RE: 10 years into the future ?

They've tried that for real in Australia, it seemed to work until everyone realised that you could beat the system by accelerating past the speed limit and gaining one step in the traffic light sequence.

Part of the problem is that the speeds indicated were too conservative, making this easy.

I remember driving into London on the Westway at 40 mph, as the traffic lights changed in perfect synchronisation - it is possible, if the traffic is light.

Cheers

Greg Locock

RE: 10 years into the future ?

In several cities of the US the synchro light deal is fairly common but, they don't post the speed you must drive to make the lights.  If you use the roadway often, no problem. BUT---
I live adjacent to a section of I-15 in north SanDiego County where the seven mile automated transportation test section is inlaid in several of the lanes.  The cars suitably equipped with transponders or whatever, lock on  to the imbedded strips and the system keeps interval and speed, hands off.
In practice they (the six to eight test Buicks) held about 10' interval at 65mph.  I was able to only approximate these numbers as I was travelling with the normal rush hour traffic at the time (80/85mph with the usual freeway interval of "way too close"!)  This was a couple years back but, my guess is that it still needs "a bit more work"!
Ten years from now we will be esentially be where we are now with few changes save the overall $cost$ of operating a motor vehicle.  I do hope the SUV craze is  pase by then.

Rod

RE: 10 years into the future ?

Rod, I too hope the SUV craze is over soon, and the sooner the better off we all will be. Many of those drivers seem to think they are on the NASCAR track.
Greg, In one of your earlier post. you seem to think that emissions are not a problem. If I misunderstood you post, I apologize. Otherwise, may I suggest you either fly over LA during the daylight hours, or drive there sometime. The thick brownish-yellow haze over that city is enough to cause sever stomach upset. I was in Irvin in '94, and somedays when the wind was right, it was an awful looking mess hanging over LA. I would not live there full time. I would rather be a little hungry than to choke to death on that stuff. Just my thoughts.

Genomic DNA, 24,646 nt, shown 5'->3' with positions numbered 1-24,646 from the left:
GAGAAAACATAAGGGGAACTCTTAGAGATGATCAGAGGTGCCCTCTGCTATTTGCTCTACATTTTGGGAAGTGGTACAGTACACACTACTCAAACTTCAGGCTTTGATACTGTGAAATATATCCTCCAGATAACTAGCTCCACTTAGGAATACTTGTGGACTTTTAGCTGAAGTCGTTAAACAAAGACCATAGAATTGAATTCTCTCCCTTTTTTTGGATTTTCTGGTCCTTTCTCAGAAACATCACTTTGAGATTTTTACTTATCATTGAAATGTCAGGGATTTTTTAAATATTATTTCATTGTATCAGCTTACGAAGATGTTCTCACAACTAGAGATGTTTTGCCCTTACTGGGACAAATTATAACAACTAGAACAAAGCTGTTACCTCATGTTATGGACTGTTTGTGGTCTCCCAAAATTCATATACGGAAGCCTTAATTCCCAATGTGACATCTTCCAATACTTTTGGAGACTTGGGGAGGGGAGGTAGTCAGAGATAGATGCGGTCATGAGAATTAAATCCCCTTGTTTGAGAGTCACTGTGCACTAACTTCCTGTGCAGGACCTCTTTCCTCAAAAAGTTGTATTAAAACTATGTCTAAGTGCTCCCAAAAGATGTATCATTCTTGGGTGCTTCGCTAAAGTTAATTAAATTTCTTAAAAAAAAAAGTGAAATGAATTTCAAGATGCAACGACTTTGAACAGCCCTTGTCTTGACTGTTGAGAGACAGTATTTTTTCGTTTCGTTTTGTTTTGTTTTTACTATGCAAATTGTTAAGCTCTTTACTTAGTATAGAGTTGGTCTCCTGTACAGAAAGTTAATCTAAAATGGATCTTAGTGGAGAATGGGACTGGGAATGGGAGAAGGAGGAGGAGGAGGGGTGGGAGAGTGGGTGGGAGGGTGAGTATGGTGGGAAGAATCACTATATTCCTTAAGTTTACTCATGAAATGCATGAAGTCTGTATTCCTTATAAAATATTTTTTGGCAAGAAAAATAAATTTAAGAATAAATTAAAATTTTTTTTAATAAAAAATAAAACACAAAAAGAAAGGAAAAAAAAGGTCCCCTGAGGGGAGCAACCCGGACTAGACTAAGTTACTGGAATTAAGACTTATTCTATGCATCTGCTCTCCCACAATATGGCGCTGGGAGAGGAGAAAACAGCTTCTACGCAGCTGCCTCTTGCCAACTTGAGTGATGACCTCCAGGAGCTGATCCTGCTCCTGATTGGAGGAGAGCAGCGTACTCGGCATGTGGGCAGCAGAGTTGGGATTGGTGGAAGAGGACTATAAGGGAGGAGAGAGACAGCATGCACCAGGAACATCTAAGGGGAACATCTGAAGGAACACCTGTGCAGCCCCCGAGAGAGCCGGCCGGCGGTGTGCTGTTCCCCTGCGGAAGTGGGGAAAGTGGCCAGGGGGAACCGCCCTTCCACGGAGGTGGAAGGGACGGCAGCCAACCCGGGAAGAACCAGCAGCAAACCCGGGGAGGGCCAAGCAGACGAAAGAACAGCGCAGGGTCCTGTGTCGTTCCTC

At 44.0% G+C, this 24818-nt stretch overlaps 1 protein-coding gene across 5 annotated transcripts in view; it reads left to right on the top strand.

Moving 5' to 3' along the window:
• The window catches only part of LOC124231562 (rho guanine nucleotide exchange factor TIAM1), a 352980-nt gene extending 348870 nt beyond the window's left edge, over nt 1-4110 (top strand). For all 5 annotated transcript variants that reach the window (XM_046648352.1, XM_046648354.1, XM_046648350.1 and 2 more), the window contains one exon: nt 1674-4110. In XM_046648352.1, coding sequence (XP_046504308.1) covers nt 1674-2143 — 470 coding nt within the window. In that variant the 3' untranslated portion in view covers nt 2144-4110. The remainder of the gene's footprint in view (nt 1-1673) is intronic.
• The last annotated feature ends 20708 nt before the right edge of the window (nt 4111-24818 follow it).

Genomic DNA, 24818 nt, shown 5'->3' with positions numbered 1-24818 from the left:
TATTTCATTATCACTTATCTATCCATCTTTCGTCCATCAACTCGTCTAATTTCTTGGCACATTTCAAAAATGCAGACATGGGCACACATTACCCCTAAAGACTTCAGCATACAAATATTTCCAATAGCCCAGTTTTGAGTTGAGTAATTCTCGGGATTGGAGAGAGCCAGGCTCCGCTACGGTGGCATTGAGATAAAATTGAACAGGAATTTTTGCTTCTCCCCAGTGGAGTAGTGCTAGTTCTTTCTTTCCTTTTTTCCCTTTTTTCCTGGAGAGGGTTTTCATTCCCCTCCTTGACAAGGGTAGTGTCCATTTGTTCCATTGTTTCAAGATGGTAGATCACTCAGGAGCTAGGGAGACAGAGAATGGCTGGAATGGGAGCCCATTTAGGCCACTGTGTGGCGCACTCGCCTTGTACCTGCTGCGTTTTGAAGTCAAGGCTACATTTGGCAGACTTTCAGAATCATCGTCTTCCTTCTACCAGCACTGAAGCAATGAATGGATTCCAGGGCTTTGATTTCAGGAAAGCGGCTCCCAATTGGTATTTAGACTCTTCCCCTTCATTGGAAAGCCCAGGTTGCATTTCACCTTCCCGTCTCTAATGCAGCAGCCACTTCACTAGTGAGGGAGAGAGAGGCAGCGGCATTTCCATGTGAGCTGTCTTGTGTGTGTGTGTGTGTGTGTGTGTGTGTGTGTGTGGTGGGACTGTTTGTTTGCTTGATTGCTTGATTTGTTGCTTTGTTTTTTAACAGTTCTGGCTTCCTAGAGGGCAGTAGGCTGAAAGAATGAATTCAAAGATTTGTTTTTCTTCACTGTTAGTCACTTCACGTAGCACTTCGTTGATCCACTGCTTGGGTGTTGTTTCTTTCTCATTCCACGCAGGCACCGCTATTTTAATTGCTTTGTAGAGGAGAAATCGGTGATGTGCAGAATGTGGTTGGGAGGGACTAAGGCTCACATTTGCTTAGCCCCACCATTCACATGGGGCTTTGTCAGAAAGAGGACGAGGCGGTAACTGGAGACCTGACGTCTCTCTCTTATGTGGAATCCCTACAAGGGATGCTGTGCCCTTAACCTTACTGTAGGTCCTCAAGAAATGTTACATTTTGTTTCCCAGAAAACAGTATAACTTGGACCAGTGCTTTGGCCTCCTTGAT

RE: 10 years into the future ?

I think I was thinking about global greenhouse emissions, not smog. It would be interesting to know what proportion of smog in each city is due to /new/ cars.

Cheers

Greg Locock

RE: 10 years into the future ?

Dear Chr1s

   Answering your question about emissions within the next 10 years.
The EU legislations are bringing down emission rates and the next emissions release is in 2008, so thats how it is changing within the next 5 years, but over 10 years there will not be a great change however i hear something about moving from petrols/diesals ect to more electrical based vehicles.

Sry if this is not helpful but this is what is happenening in the UK

RE: 10 years into the future ?

i guess coming from another direction it will be more castings being used, thixoforming seems to be gaining ground, and evem some models now have all door frames made out of one piece "cast" material.

RE: 10 years into the future ?

Hydro forming may well be the standard manufacturing process in the next decade or so as manufacturers begin to design components to suit.

I think there will be more legislation directed at making cars more pedestrian friendly (ie less harmful to pedestians when an accident does happen) and also continually higher standards of occupant protection.
Also legislation will be enacted to ensure more components are recycled and the items cars use (like batteries tyres oil and various fluids) are likewise recycleable.

One step which needs to come is to make legislation more uniform and perhaps with the expansion of the EU this may be closer than many realise.
Surely the days of having legislation demanding clear indicator lenses in one country and amber coloured in another have long passed?

The process will be evolutionary dependent on market place acceptance rather than technical capability as has already been stated.

I hav just upgraded my car after 14 years of living with the old model and the differences are astounding but the technology is transparent and this will be I think the way of the future.
This one has a "sealed for life" gearbox for example which is designed never to need an oil change.

Interesting topic to be certain.

Cheers, Pete.


RE: 10 years into the future ?

Chr1s:
The company I work for is quoting on parts for vehicles that will start in model year 2007. The life of these programs are 4 to 5 years. I hate to burst anyones bubble but if Henry Ford where to somehow time travel to the year 2012, he would recognize almost every part on the car as something he put on a Model T almost 100 years ago.

Dan

RE: 10 years into the future ?

Eleven years ago I was a chassis design engineer. My oldest drawing of a current part was released in the 1930s, I think it was 1936. Part number was B60 (I think), a steel wheel nut.

Oh, and we are kicking things around (in a very general sense) for the 2010 car, which will have a life of up to 8 years! I wonder if we can we get a B60 released for it?

Cheers

Greg Locock